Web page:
It seems to me that your advocating creating a stock portfolio that will trade either 100% correlated with an index or, even better, out perform an index.  You then own the stocks and sell naked calls against the index (as opposed to against the stocks themselves).  Let's say we do that and create a basket of 10 stocks that we predict will go up more than 2% in the next month.  So we sell naked calls on SPX (or whatever index we want) 2% OTM.  Let's look at the various scenarios:

The Results:

A.  Basket of stocks goes up 2% or more and SPX does not go up 2%.  This is the best case scenario, as your stocks outperform the index and you get to keep the entire premium from selling naked calls.  However, depending on the premium received, you may not be better off than if you had sold against the basket of stocks.  Since indexes are less volatile, you will receive less premium from selling naked calls.  So this strategy is only better if:

          The basket of stocks + option premium received from the naked index calls >  The basket of stocks + option premiums from covered    calls.

An example -- You own 10 stocks and sell 2% OTM SPX for a 0.5% premium.  OR -- you own 10 stocks and sell 2% OTM for a 1% premium.  In that case, to be better off, your basket of stocks has to gain MORE than 2.5% to break even (2% plus spread in option premiums). 

B.  Basket of stocks goes up over 2% (let's say 5%) and SPX goes up, but less than the basket of stocks (so 4%).  This is a bad situation as well, as you now have to buy SPX at a 4% higher price.  So you gain 5% from your portfolio but you lose 4% (less the premium you received) when you have to buy SPX so it can be delivered.  Or if you don't want to get assigned, you can always buy the call back, but the loss will be the same either way.  To me this does not seem to be a "cure" for the problem identified, as your gains are limited to the spread between your basket of stocks' gains and the SPX gains;

C.  Basket of stocks goes up over 2% (let's say 3%) and SPX goes up MORE (let's say 5%).  Here, as in with B, your basket goes up 3%, and you earn money from the premium of selling naked calls on SPX, but then you lose 5% when you have to close (or get assigned) the SPX options.  So you actually end up losing money in this scenario and are much worse off than having just sold covered calls;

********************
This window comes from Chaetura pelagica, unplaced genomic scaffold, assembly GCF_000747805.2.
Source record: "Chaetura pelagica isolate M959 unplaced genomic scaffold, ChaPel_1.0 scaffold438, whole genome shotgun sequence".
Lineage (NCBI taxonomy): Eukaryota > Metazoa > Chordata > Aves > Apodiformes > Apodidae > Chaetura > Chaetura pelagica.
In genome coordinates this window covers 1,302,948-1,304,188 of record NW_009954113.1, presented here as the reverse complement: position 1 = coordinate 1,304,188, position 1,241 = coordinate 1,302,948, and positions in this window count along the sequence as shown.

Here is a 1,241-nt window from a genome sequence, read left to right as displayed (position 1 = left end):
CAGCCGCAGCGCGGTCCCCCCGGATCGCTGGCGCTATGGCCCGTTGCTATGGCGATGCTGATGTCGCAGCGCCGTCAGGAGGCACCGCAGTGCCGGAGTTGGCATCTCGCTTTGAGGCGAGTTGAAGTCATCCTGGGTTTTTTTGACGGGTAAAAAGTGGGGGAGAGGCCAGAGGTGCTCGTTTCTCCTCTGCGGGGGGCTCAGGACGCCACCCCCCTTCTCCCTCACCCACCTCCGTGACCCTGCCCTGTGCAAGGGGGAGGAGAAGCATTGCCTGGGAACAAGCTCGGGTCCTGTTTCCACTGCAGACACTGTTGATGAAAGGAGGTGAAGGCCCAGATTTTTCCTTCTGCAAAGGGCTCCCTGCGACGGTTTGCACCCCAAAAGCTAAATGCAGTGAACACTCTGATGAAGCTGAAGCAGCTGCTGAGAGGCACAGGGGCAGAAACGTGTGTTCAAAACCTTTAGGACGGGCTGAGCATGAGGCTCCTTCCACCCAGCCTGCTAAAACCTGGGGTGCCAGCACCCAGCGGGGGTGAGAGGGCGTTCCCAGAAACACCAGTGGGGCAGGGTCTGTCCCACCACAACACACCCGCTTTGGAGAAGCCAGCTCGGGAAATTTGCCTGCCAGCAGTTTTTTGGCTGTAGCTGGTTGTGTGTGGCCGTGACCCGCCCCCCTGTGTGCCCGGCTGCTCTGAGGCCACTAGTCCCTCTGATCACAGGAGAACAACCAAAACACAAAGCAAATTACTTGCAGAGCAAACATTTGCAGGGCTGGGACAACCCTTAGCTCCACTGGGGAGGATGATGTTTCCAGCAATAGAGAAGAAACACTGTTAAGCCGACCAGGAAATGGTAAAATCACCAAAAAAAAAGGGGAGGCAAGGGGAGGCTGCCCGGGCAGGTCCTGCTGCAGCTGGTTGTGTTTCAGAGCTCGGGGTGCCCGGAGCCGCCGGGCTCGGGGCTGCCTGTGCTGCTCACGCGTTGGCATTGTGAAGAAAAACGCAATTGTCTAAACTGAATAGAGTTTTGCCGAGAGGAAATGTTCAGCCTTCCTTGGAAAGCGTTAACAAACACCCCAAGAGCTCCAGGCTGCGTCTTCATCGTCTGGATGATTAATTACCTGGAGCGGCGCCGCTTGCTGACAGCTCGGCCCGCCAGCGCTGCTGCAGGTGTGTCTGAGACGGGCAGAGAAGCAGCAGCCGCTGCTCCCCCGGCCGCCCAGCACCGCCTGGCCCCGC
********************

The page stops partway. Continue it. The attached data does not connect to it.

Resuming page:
D.  Basket of stocks does not go up, SPX does -- this is the same problem as with C, but worse, as you lose because your stock basket went down AND you lost on the naked call when assigned/closing; or

E.  Basket of stocks goes down and SPX goes down -- here you are better off than just owning the stocks, as you captured some premium, but you are WORSE off then if you had sold covered calls on just your stocks (as indexes are less volatile, you'll have received less premium selling naked call on it then if you had on your stocks).

 

So selling naked calls this way would seem to ONLY be better than covered calls when your basket of stocks gains more than SPX AND gains more than the amount out of money (2% in the above example) PLUS the spread on premiums. 

Given the theatrical unlimited loss on the naked calls, I don't see how this helps increase returns and reduce risk.  You are worse off in every possible scenario, other than when you have built a basket of stocks that outperforms the index by more than the spread in premiums.  If I'm that confident that I can pick stocks that will consistently outperform an index, I'd rather use traditional pairs trading strategies.  That way I make money in ALL market conditions, as long as my basket outperforms the index.  Since your premise is built on me beating the market by picking stocks (something I gave up on long ago), why would you not pairs trade instead of using naked calls?

Of course it's early Monday morning here and I haven't had my tea yet, so I might have missed something. 

That said, welcome again -- very glad to have you here. 

 

 

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Hi cwelsh,

 

Thanks for taking the time to write such a detailed and informative response.

Almost anyone can construct a scenario that favors almost any position they want. The question is what is more probable? Let's look at a few items.

You are correct in noting that a naked index call will produce less premium than individual stocks. However, multiple positions incur greater costs and depending upon the issues, less favorable bid/ask spreads. But let's ignore this.

Option premiums are priced on many factors. The fact that a stock may credit a higher premium is reflective of it's greater probability in over-running that strike. So, over time, one may credit greater premium, but one will experience greater over-run. But, let's ignore that.

 

Let's look at the problems with the basket approach... that is uneven returns on individual components.